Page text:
“Sleep apnea places people at considerable risk of conditions such as hypertension and cardiovascular disease. Sleep affects the body’s immune system, hormone secretion, and metabolism. Sufficient, sound sleep is vital for quality of life. For these reasons and others, we are interested in canine sleep too,” lead study author Iida Niinikoski, a doctoral researcher at the University of Helsinki’s Faculty of Veterinary Medicine, told

Past research into sleep apnea in dogs has required that the animals either be connected to all sorts of equipment or placed into a certain type of box in a lab during sleep. Neither of these set-ups is ideal, and according to Niinikoski, made such research significantly challenging.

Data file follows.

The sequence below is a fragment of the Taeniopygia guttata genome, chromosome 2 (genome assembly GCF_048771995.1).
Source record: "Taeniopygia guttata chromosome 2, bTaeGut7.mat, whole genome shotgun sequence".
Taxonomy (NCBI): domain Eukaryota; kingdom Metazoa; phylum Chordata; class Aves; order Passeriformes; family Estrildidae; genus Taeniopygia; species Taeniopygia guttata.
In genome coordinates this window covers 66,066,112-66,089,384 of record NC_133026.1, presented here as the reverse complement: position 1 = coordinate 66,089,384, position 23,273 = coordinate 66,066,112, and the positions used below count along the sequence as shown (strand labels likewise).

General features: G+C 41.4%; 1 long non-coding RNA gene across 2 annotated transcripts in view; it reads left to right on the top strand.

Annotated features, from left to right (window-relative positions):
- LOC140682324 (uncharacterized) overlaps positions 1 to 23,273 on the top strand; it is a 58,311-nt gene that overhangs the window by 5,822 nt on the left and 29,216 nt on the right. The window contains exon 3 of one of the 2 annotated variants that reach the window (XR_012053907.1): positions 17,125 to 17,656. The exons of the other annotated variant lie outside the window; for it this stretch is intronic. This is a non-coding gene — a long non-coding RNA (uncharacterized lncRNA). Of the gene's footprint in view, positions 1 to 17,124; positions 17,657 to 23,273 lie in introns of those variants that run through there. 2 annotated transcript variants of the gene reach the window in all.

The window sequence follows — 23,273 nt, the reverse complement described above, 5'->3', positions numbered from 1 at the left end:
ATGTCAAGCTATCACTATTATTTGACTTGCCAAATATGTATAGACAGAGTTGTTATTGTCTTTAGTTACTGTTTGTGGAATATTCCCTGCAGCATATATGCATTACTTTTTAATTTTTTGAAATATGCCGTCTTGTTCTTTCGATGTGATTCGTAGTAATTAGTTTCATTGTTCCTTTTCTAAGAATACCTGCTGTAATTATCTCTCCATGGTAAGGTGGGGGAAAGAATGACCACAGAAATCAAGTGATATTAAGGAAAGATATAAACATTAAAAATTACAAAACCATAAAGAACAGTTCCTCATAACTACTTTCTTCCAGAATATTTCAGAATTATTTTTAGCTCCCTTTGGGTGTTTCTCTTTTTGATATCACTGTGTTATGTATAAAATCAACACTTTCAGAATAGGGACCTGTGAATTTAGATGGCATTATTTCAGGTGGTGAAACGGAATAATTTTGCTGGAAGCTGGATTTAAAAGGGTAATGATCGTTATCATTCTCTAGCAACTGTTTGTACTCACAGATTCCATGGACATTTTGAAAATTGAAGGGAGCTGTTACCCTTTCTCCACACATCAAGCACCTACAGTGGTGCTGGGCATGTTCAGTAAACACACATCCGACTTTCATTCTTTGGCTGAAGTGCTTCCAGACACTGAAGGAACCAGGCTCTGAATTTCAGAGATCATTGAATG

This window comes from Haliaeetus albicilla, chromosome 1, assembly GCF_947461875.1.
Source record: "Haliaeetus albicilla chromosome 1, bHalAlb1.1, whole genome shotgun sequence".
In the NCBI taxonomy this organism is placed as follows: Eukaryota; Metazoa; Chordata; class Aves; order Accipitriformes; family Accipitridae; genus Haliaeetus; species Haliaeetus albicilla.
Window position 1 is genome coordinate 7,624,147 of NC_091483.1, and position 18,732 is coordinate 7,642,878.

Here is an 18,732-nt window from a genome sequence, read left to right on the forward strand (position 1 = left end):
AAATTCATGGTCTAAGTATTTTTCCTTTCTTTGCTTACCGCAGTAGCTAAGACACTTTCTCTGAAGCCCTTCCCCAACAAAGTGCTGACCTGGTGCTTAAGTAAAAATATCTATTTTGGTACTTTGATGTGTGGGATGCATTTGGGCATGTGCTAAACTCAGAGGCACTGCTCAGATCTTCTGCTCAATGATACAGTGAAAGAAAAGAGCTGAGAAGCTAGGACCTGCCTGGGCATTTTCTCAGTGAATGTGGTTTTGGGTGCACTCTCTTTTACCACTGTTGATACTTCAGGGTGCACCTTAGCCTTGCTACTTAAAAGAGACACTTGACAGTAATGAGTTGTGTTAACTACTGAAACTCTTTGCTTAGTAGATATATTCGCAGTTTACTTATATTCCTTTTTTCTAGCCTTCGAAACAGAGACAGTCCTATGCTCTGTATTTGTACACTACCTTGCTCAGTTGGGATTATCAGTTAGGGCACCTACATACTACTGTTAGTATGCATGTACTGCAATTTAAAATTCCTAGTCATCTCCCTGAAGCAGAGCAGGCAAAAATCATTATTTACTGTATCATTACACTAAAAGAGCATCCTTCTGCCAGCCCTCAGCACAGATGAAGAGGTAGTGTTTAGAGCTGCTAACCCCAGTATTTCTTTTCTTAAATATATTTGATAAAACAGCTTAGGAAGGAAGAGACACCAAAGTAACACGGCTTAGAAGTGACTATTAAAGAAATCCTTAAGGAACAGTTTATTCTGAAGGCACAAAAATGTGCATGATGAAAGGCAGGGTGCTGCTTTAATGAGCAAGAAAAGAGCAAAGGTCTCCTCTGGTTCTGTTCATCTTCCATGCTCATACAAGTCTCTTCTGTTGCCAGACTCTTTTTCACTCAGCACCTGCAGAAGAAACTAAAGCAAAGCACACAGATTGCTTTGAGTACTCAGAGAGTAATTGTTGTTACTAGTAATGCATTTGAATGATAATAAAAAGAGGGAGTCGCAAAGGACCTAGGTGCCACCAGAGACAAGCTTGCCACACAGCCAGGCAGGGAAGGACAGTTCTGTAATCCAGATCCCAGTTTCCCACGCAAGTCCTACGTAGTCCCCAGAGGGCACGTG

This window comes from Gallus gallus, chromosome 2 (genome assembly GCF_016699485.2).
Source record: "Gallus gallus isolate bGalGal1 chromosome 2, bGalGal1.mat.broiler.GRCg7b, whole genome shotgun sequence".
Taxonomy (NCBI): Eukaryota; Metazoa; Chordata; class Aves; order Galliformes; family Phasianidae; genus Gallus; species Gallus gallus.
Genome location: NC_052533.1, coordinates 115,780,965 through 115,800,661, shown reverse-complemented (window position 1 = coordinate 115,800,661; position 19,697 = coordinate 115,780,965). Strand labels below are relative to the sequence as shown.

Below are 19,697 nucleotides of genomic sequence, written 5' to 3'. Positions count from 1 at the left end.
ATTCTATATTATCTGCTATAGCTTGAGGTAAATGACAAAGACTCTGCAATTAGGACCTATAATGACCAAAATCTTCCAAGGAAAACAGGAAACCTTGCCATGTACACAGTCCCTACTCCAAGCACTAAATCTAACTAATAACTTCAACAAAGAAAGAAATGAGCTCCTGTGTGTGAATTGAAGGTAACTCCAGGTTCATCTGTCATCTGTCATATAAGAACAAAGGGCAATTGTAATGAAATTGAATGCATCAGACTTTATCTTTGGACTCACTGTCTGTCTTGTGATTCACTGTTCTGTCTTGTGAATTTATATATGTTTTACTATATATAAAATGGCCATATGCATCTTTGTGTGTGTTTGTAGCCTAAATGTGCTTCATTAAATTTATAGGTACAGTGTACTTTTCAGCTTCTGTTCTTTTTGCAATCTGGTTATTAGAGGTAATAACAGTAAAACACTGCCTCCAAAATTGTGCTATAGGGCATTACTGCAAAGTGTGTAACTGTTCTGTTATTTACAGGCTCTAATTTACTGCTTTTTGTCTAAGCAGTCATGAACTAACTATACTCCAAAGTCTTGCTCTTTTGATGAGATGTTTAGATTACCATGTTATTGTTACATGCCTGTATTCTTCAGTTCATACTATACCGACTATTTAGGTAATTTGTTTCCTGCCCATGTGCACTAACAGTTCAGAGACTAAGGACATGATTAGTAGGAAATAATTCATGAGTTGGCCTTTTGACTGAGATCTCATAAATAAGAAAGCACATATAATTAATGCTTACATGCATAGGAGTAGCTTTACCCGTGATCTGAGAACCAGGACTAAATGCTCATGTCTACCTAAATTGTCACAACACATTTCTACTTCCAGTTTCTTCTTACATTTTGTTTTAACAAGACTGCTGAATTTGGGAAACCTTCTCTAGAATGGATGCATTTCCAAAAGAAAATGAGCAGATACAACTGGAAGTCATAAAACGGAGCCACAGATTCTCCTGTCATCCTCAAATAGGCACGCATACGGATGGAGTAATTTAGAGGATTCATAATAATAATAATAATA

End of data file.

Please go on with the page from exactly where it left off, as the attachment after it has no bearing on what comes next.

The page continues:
Fortunately, the university’s Lung Insight research group was able to conduct the necessary studies using a neckband system that was initially developed for use with humans with sleep apnea. The dogs were able to remain in their own homes, where measurements were taken by the neckband.

The results showed that brachycephalic dogs displayed a considerably higher number of sleep-disordered breathing events compared to dogs with longer snouts. They also snored more often.

The neckband system is obviously a winner in terms of user-friendly tools to assess sleep disorders in dogs. Its use is currently limited to research environments, but one day it may be available for use in a wider range of settings.

Read here for information on a new noninvasive laser procedure to improve the breathing ability and quality of life of extreme brachycephalic dogs, and here for my interview with the veterinarian who is performing this life-saving procedure.